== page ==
One is a Feast for Mouse: A Thanksgiving Tale. Written by Judy Cox. Illustrated by Jeffrey Ebbeler. Holiday House, ©2008. Ages 4-8. After Thanksgiving dinner, when everyone is resting after the feast, Mouse sneaks out to find a little something. He spies a pea, a perfect dinner for a little mouse, but then he sees a cranberry, an olive, a carrot, mashed potatoes…sometimes our eyes are bigger than our stomach and can lead us into big trouble!
Splat Says Thank You! Written and illustrated by Rob Scotton. HarperCollins Publishers, ©2012. Ages 3-8. Splat the Cat’s friend, Seymour the Mouse, is very sick with spots all over his body. To make Seymour smile, Splat creates a Friendship Book filled with pictures and memories of all the times Seymour has helped Splat. It is Splat’s way of saying “Thank You” to Seymour for being “my smallest friend and my biggest.”
The Table Where Rich People Sit By Byrd Baylor. Illustrated by Peter Parnall. Aladdin Paperbacks, © 1994. Ages 4-8. A young girl wants to prove to her parents that the family is poor, until they show her that money may not be everything that makes a family rich.
Thank You, Sarah: The Woman Who Saved Thanksgiving by Laurie Halse Anderson. Illustrated by Matt Faulkner. © 2002, Simon & Schuster Books for Young Readers. Ages 5-10. “Pick up your pen. Change the world.” That is what Sarah Hale did, and because she did, we celebrate Thanksgiving every year. It took this strong, dynamic woman over 38 years to get an American president to declare Thanksgiving a national holiday. This is the remarkable story of how she did it.
Town Mouse, Country Mouse By Jan Brett. Illustrated by Jan Brett. G.P. Putnam’s Sons, © 1994. Ages 4-8. The classic fable with the moral: Better poor and peaceful than rich and fearful.
Chanukah Lights by Michael Rosen. Illustrated by Robert Sabuda. © 2011, Candlewick Press. Ages 6-Adult. Winner of the 2012 Association of Jewish Libraries Sydney Taylor Book Awards (the Jewish equivalent of the Caldecott Honor), this marvel of pop-up engineering takes the reader on a 2000 year tour through Jewish history. From the Temple in Jerusalem where Hanukkah began, across deserts, over oceans, into shtetls and onto kibbutz farm land, each two page spread is an enriching and engaging exploration of how the Hanukkah lights have always been a beacon of hope for the Jewish people.
Boris and Stella and the Perfect Gift written and illustrated by Dara Goldman. © 2013 Sleeping Bear Press. Ages 5-9. Boris and Stella love each other very much. So at Christmas time, Boris wants to give Stella something beautiful for her Christmas tree. At Hanukkah, Stella wants to give Boris the most exquisite driedel for his collection. When the time comes to exchange gifts, however, they realize how little gifts matter and how much they really do love each other. A lovely interfaith rendition of O. Henry’s “Gift of the Magi.”
Harvest of Light by Alison Ofanansky. Photographs by Eliyahu Alpern. © 2008 Kar-Ben Publishing. Ages 4-9. Imagine gathering the olives that will make the oil to be used to light your Hanukkah menorah. In this wonderful picture book, we once again join the Israeli family as they take us step-by-step through the process of harvesting the olives from the trees, sorting them, cleaning them and taking them to the press to be made into olive oil for their food and fuel.
Hershel and the Hanukkah Goblins By Eric Kimmel. Illustrated by Trina Schart Hyman. Holiday House, ©1985. Ages 5-9. If I was stranded on a desert island, this is the one book I would want to have with me. I read this book every Hanukkah, to children and adults alike, as the story of Hershel outwitting the King of the Goblins and winning back Hanukkah for a poor town is just that good.
Hanukkah Bear by Eric Kimmel. Illustrated by Wohnoutka. Holiday House, ©2013. Ages 5-9. In this shortened, re-illustrated version of Kimmel’s Chanukah Guest, we still find the near-sighted, hard-of-hearing Bubbe mistaking a bear for her rabbi and cooking up her world famous latkes, lighting the menorah and playing driedel with him. All the charm and hilarity of the story, fortunately, was left intact.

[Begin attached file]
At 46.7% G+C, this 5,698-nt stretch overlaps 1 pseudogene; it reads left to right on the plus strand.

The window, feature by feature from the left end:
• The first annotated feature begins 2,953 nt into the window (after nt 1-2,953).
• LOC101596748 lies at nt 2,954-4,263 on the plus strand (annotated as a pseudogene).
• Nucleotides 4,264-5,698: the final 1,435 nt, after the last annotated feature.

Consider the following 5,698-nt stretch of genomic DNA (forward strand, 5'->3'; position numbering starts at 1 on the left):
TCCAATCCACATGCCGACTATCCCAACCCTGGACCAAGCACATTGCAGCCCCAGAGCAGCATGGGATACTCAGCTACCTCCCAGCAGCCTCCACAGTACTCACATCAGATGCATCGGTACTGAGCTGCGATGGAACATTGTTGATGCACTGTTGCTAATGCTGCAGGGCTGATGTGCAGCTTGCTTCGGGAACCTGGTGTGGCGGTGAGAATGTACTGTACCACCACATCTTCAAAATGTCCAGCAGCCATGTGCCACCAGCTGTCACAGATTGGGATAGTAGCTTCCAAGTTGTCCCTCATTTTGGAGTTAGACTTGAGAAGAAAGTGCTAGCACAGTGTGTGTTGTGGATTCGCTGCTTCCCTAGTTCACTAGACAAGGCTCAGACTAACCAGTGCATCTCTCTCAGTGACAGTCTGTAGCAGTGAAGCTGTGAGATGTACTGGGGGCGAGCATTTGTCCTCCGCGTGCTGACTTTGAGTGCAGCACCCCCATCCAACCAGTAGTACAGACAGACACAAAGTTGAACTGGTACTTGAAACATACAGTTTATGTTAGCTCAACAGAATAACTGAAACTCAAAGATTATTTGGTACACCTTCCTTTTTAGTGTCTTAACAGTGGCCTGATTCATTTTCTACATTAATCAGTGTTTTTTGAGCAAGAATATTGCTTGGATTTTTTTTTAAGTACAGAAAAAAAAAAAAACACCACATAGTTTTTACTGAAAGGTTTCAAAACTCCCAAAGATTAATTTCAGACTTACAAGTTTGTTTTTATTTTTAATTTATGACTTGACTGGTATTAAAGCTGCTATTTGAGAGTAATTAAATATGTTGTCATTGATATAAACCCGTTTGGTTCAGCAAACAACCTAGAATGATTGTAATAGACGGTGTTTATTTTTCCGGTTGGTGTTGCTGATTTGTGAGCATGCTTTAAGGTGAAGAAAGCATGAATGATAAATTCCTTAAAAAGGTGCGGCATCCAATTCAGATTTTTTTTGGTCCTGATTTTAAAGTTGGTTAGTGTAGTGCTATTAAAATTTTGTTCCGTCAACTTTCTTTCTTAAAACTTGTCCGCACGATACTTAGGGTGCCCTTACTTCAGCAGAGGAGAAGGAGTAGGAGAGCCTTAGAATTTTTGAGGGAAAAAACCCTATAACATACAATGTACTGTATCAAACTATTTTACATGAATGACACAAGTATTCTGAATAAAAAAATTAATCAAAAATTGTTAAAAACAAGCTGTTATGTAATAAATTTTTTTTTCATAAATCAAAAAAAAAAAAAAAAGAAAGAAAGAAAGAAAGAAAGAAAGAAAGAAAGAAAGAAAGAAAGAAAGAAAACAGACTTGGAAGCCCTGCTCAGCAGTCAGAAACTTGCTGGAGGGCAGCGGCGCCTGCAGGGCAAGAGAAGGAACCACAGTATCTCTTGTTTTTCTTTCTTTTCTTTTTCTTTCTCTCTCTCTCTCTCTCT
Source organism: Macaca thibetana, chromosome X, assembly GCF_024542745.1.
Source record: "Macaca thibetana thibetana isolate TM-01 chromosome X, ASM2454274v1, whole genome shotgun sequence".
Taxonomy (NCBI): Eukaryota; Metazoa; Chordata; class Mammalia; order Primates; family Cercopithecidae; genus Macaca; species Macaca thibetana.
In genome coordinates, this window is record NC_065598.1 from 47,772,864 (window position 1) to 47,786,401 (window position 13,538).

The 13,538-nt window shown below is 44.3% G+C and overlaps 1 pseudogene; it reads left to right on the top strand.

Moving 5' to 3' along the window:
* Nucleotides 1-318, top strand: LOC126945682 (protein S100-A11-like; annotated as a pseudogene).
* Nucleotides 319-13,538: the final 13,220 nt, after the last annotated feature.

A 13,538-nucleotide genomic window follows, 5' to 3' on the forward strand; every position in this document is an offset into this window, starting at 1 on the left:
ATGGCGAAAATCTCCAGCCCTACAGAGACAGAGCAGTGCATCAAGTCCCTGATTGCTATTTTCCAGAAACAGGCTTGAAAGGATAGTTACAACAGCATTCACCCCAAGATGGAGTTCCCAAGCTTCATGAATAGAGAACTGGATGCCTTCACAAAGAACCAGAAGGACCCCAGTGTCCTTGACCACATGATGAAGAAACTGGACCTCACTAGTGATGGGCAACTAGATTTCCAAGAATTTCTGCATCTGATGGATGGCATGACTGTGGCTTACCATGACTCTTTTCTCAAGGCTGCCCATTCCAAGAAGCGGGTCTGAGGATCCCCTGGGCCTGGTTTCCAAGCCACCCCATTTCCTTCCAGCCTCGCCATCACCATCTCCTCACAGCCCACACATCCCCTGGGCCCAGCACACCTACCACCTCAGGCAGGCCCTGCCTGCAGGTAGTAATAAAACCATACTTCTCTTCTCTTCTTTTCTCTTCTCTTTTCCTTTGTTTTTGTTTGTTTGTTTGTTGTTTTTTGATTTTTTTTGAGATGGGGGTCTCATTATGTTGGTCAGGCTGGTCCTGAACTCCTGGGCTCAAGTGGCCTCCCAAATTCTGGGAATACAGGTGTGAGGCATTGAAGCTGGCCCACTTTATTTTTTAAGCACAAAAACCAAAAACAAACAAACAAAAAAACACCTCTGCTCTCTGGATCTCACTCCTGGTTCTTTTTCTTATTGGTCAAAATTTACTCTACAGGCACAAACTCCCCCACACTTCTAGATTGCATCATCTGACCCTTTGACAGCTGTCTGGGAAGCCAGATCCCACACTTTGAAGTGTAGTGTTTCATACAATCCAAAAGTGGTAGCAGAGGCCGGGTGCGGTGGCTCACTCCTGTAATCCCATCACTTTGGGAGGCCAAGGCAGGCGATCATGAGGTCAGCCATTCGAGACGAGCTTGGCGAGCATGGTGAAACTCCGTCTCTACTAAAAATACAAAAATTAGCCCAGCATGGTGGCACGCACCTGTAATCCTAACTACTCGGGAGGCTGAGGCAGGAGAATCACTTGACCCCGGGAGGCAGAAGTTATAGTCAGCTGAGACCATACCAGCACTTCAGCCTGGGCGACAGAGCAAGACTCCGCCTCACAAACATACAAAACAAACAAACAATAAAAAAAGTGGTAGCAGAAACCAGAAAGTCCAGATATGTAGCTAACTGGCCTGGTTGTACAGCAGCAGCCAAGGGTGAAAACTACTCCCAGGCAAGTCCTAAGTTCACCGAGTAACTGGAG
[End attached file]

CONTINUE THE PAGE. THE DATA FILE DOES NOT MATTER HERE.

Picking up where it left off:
How Do Dinosaurs Say Happy Chanukah? By Jane Yolen. Illustrated by Mark Teague. Scholastic, Inc., ©2012. Ages 3-8. The How Do Dinosaurs…series is among my favorites, as they provide parents and children with a variety of laughable situations to review proper behavior. Yolen and Teague’s newest book once again uses their rowdy dinosaurs to demonstrate the appropriate form-this time of Chanukah conduct.
My Two Holidays: A Hanukkah and Christmas Story By Danielle Novack. Illustrated by Phyllis Harris. Scholastic, Inc., ©2010. Ages 3-8. As Sam listens to his classmates, he learns that they all celebrate just one holiday – Christmas or Hanukkah—while he and his family celebrate two – Christmas AND Hanukkah. He is embarrassed to tell this to his friends, until he talks to his mother. She explains that their celebrations are “one of the things that makes their family special.”
Sadie’s Almost Marvelous Menorah by Jamie Korngold. Illustrated by Julie Fortenberry. © 2013 Kar-Ben Publishing. Ages 3-8. What happens when you spend days making a Marvelous Hanukkah Menorah, but smash it when you run to show it to your mom? Well, if you are Sadie, you come up with a wonderful new tradition for your family! A beautifully illustrated, charmingly told story of turning heartbreak into delight.
Snow Day for MouseBy Judy Cox. Illustrated by Jeffrey Ebbeler. Holiday House, ©2012. Ages 3-8. Mouse is back (One is a Feast for Mouse) and excited that snow is falling. A snow day has been declared, so there is no school. Mom is baking cookies, and Mouse is picking up the crumbs when Mom gets out the broom and sweeps him out the door with Cat! Fortunately, three kind-hearted birds protect Mouse from Cat and help him enjoy the time outside. Mouse repays their kindness with some generosity of his own.
©2013 Kathy Bloomfield and forwordsbooks.com. All rights reserved.
Book Review | Gershon’s Monster
by Eric A. Kimmel
Illustrated by John J. Muth © 2000, Scholastic, Inc. For the most part, we try to be on our best behavior throughout the year. We remember to say please and thank you. We speak kindly of and to others. We tell the truth. Of course, everyone makes an occasional mistake, and when we do we [...]
Book Review | Sukkot Treasure Hunt
by Allison Ofanansky
Photographs by Eliyahu Alpern © 2011, Kar-Ben Publishing. How much fun would it be to take the children on a hike and look for and pick the willow, myrtle and palm branch for your very own lulav? What would it be like to pick bay leaves for your soup pot, grapes or dates for your [...]
Book Review | Greater than Gold and Silver
by Rav Naftali Ehrmann
Adapted and Illustrated by Chedvah Rubin © 2009, Feldheim Publishers This beautiful story reveals, the true meaning, and consequences, of performing a mitvah with real intention or kavanah. Reb Itzik is a poor peddler who loves Sukkot and above all observing the mitvah of having a perfect etrog during the holiday. When one year he [...]